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Hardly a vintage day today for a whole host of reasons which I won’t bore you with, but there have been a few small victories – and plenty of losses. It’s now 91 days since I last set foot on a train, which is the longest time I’ve been off the rails (literally, if not metaphorically) for as long as I can remember. The last time may have been sometime in the early 1980s, so at least 35 years, if not more ago. The irony is that right now myself and many other volunteers should have been on day two of a marathon train journey – ‘3 Peaks by Rail’ – the annual fundraiser for the charity The Railway Children’. If you want to know what it’s all about, here’s a gallery of pictures from the 2019 event. It’s a gloriously mad and exhausting event that showcases the true spirit of the railways and the people involved in them. The camaraderie and banter amongst the team is superb and I really miss it. Normally we manage to raise around £250,000 so it’s also time well spent. Here we all are before setting off from Crewe. Well, all but me – obviously, as I’m behind the camera!

DG325281. 3 Peaks by Rail. Crewe. 13.6.19.crop

Instead of taking part in this adventure I’m stuck in the Calder valley, getting rained on, with no prospect of escaping for quite some time. On the bright side. I did finish scanning yet another old slide album today which consisted of travel pictures from 2003 although it was a bitter-sweet victory as it reminded me of just how much I used to travel in those days. Just that one album had pictures from Sri Lanka, Spain and Ireland as well as weekends away from several UK locations, and that was only between January and July! What a far cry from the past 91 days…

It got to the point that I needed to take a break, get some fresh air and some exercise to come back to the present. Despite the fact it was chucking it down I went out for a long walk to take some time to enjoy the here and now away from everything. It was lovely, just having the time to stand and watch the world go by in our local woods listen to the rain and smell the freshness of everything magnified by the downpour whilst gathering my thoughts. No-one else came along to disturb me I had the place to myself. Well, apart from the Robins and the Jays, who seemed oblivious to the weather. Afterwards I walked on up to the promenade above the woods where I had a grandstand view across the valley and beyond to watch the next rainstorm roll in. I was hoping it would be a thunderstorm as I love them, but I wasn’t that lucky. The climactic pyrotechnics, barometric changes and frisson of danger that you get with a good storm fascinate me. They also put you in your place in the grand scheme of things. I hadn’t taken the camera as pictures hadn’t been my intention so this series were taken on my phone.


Inside Scarr woods. Listening to the rain drip through the tree canopy, the birds singing and foraging – but not seeing another soul…


The view from the promenade above the woods looking South towards Norland as the next rainstorm heads our way. I was hoping for a thunderstorm but it wasn’t to be.


Looking over Sowerby Bridge in the valley and Norland up above to the left as the next weather front arrives.


Almost the same view as the cloud front passes, the light improves – and the rain arrives on its coat-tails. You can see why the painter Ashley Jackson loves the skies here so much. They really are Turneresque.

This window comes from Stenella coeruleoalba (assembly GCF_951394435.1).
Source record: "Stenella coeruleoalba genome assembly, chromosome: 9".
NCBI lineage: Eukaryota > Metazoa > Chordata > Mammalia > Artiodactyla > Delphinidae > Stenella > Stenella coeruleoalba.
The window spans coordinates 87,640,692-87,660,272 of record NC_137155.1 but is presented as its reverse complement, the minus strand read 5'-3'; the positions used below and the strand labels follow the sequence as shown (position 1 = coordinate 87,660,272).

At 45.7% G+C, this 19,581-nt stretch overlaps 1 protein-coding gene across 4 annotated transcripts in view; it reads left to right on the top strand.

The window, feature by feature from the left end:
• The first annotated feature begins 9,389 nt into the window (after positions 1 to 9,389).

Whilst I’m in such a pensive and thoughtful mode, it brings me onto the…

Picture of the day.

This is about as far removed from the Pennines as you can get. Here’s a picture of the beautiful little beach at Arambol, in North Goa, India, taken on the 30th January 2000.

T9346. Arambol little beach and freshwater lake. Arambol. Goa India. 30.01.2000 crop

My connections to this beach go back to 1985 when I arrived here as a penniless traveller on my first trip to India. The story’s too long for this blog, but I spent 6 weeks living on this beach in 85-86. You see the rocks towards the end of the beach at the far end? We’d bury big old biscuit tins containing our valuables beneath the sand next to them. At night we’d dig pits in the sand on the broad sandy strip facing the sea which we’d line with a mat and cover ourselves with a sheet, falling asleep to the sound of the waves. In the morning you’d wake up and notice the trails of the crabs that had walked over you during the night! In those days it was effectively a nudist beach so in the morning your shower was just (literally) getting out of your pit and running straight into the sea to play in the waves until it was time for breakfast, which (if you wanted to get dressed) you’d have in the nearby village, otherwise from buying fruit off kids who’d come down to the beach, baskets on heads, selling all sorts of local produce. When you wanted to wash the salt off from your sea-shower you’d go for a dip in that lake at the back of the beach, which was freshwater. It was formed by a stream that ran down from the hills at the back of the beach. It was the closest you could get to an idyllic existence and I look back, grateful that I was there at the time to experience it.

One day I’ll do a blog about life here once I’ve scanned the old slides and gone through my old diaries. It was such a different world in those days…

By 2000 it was all rather different, but no less beautiful. Lynn and I had stayed here for several weeks at the beginning of our 1997-99 round the world trip. We’d only been back in the UK a few months but already had itchy feet, so came back to Arambol for a month over the festive season though to the end of January.

Sadly, I’ve not been back to Arambol since 2003. To be honest, I’m not sure that I want to as I don’t know what I’d find now. I have such fantastic memories of the place I wouldn’t want them spoiled. Maybe one day…


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